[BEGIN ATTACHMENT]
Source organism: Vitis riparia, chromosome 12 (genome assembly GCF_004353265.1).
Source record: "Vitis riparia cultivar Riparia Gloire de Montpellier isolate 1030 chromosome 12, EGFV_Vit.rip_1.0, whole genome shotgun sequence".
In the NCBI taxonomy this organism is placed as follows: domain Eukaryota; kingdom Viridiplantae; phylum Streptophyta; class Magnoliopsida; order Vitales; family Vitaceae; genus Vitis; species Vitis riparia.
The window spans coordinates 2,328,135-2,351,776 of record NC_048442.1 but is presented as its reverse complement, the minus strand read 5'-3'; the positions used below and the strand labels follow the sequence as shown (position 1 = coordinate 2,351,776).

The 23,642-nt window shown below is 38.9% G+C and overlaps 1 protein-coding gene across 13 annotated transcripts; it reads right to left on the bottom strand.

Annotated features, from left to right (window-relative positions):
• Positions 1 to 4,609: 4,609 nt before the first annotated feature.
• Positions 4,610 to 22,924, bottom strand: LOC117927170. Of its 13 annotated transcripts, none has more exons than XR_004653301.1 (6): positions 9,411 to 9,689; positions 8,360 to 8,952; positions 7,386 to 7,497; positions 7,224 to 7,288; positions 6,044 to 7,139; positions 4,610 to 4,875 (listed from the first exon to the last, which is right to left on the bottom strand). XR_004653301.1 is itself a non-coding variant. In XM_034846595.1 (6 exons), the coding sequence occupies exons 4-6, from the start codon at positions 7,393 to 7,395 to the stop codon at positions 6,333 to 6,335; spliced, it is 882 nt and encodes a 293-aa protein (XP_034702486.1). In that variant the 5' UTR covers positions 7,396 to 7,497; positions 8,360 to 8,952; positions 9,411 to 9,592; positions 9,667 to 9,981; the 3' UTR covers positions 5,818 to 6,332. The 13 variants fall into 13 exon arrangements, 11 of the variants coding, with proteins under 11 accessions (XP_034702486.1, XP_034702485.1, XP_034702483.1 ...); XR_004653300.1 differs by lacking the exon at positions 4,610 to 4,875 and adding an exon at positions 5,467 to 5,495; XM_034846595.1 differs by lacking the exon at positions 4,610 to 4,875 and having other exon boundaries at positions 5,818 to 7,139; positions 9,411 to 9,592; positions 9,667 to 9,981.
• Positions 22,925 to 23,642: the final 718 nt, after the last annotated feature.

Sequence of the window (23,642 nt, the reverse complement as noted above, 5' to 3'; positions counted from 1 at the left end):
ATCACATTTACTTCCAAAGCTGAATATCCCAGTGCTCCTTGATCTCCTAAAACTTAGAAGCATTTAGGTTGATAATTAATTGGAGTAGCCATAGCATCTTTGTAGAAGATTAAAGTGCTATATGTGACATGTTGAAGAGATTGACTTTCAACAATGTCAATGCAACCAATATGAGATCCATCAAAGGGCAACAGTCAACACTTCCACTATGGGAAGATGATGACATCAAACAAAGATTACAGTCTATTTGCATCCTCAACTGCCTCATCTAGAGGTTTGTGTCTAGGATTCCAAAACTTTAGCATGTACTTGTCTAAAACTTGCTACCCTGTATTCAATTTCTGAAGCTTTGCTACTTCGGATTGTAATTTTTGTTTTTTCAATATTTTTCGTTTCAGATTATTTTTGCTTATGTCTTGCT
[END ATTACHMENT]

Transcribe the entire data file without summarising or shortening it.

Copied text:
Source organism: Vitis riparia, chromosome 12 (genome assembly GCF_004353265.1).
Source record: "Vitis riparia cultivar Riparia Gloire de Montpellier isolate 1030 chromosome 12, EGFV_Vit.rip_1.0, whole genome shotgun sequence".
In the NCBI taxonomy this organism is placed as follows: domain Eukaryota; kingdom Viridiplantae; phylum Streptophyta; class Magnoliopsida; order Vitales; family Vitaceae; genus Vitis; species Vitis riparia.
The window spans coordinates 2,328,135-2,351,776 of record NC_048442.1 but is presented as its reverse complement, the minus strand read 5'-3'; the positions used below and the strand labels follow the sequence as shown (position 1 = coordinate 2,351,776).

The 23,642-nt window shown below is 38.9% G+C and overlaps 1 protein-coding gene across 13 annotated transcripts; it reads right to left on the bottom strand.

Annotated features, from left to right (window-relative positions):
• Positions 1 to 4,609: 4,609 nt before the first annotated feature.
• Positions 4,610 to 22,924, bottom strand: LOC117927170. Of its 13 annotated transcripts, none has more exons than XR_004653301.1 (6): positions 9,411 to 9,689; positions 8,360 to 8,952; positions 7,386 to 7,497; positions 7,224 to 7,288; positions 6,044 to 7,139; positions 4,610 to 4,875 (listed from the first exon to the last, which is right to left on the bottom strand). XR_004653301.1 is itself a non-coding variant. In XM_034846595.1 (6 exons), the coding sequence occupies exons 4-6, from the start codon at positions 7,393 to 7,395 to the stop codon at positions 6,333 to 6,335; spliced, it is 882 nt and encodes a 293-aa protein (XP_034702486.1). In that variant the 5' UTR covers positions 7,396 to 7,497; positions 8,360 to 8,952; positions 9,411 to 9,592; positions 9,667 to 9,981; the 3' UTR covers positions 5,818 to 6,332. The 13 variants fall into 13 exon arrangements, 11 of the variants coding, with proteins under 11 accessions (XP_034702486.1, XP_034702485.1, XP_034702483.1 ...); XR_004653300.1 differs by lacking the exon at positions 4,610 to 4,875 and adding an exon at positions 5,467 to 5,495; XM_034846595.1 differs by lacking the exon at positions 4,610 to 4,875 and having other exon boundaries at positions 5,818 to 7,139; positions 9,411 to 9,592; positions 9,667 to 9,981.
• Positions 22,925 to 23,642: the final 718 nt, after the last annotated feature.

Sequence of the window (23,642 nt, the reverse complement as noted above, 5' to 3'; positions counted from 1 at the left end):
ATCACATTTACTTCCAAAGCTGAATATCCCAGTGCTCCTTGATCTCCTAAAACTTAGAAGCATTTAGGTTGATAATTAATTGGAGTAGCCATAGCATCTTTGTAGAAGATTAAAGTGCTATATGTGACATGTTGAAGAGATTGACTTTCAACAATGTCAATGCAACCAATATGAGATCCATCAAAGGGCAACAGTCAACACTTCCACTATGGGAAGATGATGACATCAAACAAAGATTACAGTCTATTTGCATCCTCAACTGCCTCATCTAGAGGTTTGTGTCTAGGATTCCAAAACTTTAGCATGTACTTGTCTAAAACTTGCTACCCTGTATTCAATTTCTGAAGCTTTGCTACTTCGGATTGTAATTTTTGTTTTTTCAATATTTTTCGTTTCAGATTATTTTTGCTTATGTCTTGCT